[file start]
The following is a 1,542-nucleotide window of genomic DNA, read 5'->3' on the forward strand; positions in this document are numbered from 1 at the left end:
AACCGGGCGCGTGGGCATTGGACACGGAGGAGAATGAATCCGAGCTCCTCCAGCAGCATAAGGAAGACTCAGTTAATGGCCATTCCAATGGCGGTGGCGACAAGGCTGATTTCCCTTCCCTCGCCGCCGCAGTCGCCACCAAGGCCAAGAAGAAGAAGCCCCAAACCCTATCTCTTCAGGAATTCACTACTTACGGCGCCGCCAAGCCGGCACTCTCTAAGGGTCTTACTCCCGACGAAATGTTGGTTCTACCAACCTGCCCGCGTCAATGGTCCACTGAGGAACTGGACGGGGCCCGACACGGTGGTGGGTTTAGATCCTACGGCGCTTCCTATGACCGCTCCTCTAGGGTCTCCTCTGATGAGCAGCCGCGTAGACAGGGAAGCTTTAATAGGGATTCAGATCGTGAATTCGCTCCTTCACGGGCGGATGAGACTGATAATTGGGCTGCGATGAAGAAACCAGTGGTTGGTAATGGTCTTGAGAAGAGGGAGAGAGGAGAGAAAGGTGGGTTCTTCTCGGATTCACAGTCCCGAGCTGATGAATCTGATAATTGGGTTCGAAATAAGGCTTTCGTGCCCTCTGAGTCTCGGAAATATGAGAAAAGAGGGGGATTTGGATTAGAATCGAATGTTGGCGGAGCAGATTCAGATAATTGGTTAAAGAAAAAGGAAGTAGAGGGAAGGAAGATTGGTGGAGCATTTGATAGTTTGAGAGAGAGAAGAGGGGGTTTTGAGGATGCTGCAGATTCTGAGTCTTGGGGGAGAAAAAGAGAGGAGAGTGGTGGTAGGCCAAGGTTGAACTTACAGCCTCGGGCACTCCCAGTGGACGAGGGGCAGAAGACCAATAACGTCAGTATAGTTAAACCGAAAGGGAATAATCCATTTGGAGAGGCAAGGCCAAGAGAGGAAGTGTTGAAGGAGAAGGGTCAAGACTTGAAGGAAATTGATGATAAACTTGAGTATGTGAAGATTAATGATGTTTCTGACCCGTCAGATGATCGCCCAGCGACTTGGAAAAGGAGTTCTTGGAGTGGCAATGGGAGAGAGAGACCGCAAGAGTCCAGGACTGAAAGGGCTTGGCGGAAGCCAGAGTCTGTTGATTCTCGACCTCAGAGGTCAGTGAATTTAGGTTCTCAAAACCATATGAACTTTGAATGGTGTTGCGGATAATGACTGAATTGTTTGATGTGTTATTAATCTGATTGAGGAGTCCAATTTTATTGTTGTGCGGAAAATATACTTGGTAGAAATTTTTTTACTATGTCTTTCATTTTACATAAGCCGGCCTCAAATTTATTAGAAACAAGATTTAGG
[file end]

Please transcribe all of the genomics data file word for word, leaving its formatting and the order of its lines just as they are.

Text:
The following is a 1,542-nucleotide window of genomic DNA, read 5'->3' on the forward strand; positions in this document are numbered from 1 at the left end:
AACCGGGCGCGTGGGCATTGGACACGGAGGAGAATGAATCCGAGCTCCTCCAGCAGCATAAGGAAGACTCAGTTAATGGCCATTCCAATGGCGGTGGCGACAAGGCTGATTTCCCTTCCCTCGCCGCCGCAGTCGCCACCAAGGCCAAGAAGAAGAAGCCCCAAACCCTATCTCTTCAGGAATTCACTACTTACGGCGCCGCCAAGCCGGCACTCTCTAAGGGTCTTACTCCCGACGAAATGTTGGTTCTACCAACCTGCCCGCGTCAATGGTCCACTGAGGAACTGGACGGGGCCCGACACGGTGGTGGGTTTAGATCCTACGGCGCTTCCTATGACCGCTCCTCTAGGGTCTCCTCTGATGAGCAGCCGCGTAGACAGGGAAGCTTTAATAGGGATTCAGATCGTGAATTCGCTCCTTCACGGGCGGATGAGACTGATAATTGGGCTGCGATGAAGAAACCAGTGGTTGGTAATGGTCTTGAGAAGAGGGAGAGAGGAGAGAAAGGTGGGTTCTTCTCGGATTCACAGTCCCGAGCTGATGAATCTGATAATTGGGTTCGAAATAAGGCTTTCGTGCCCTCTGAGTCTCGGAAATATGAGAAAAGAGGGGGATTTGGATTAGAATCGAATGTTGGCGGAGCAGATTCAGATAATTGGTTAAAGAAAAAGGAAGTAGAGGGAAGGAAGATTGGTGGAGCATTTGATAGTTTGAGAGAGAGAAGAGGGGGTTTTGAGGATGCTGCAGATTCTGAGTCTTGGGGGAGAAAAAGAGAGGAGAGTGGTGGTAGGCCAAGGTTGAACTTACAGCCTCGGGCACTCCCAGTGGACGAGGGGCAGAAGACCAATAACGTCAGTATAGTTAAACCGAAAGGGAATAATCCATTTGGAGAGGCAAGGCCAAGAGAGGAAGTGTTGAAGGAGAAGGGTCAAGACTTGAAGGAAATTGATGATAAACTTGAGTATGTGAAGATTAATGATGTTTCTGACCCGTCAGATGATCGCCCAGCGACTTGGAAAAGGAGTTCTTGGAGTGGCAATGGGAGAGAGAGACCGCAAGAGTCCAGGACTGAAAGGGCTTGGCGGAAGCCAGAGTCTGTTGATTCTCGACCTCAGAGGTCAGTGAATTTAGGTTCTCAAAACCATATGAACTTTGAATGGTGTTGCGGATAATGACTGAATTGTTTGATGTGTTATTAATCTGATTGAGGAGTCCAATTTTATTGTTGTGCGGAAAATATACTTGGTAGAAATTTTTTTACTATGTCTTTCATTTTACATAAGCCGGCCTCAAATTTATTAGAAACAAGATTTAGG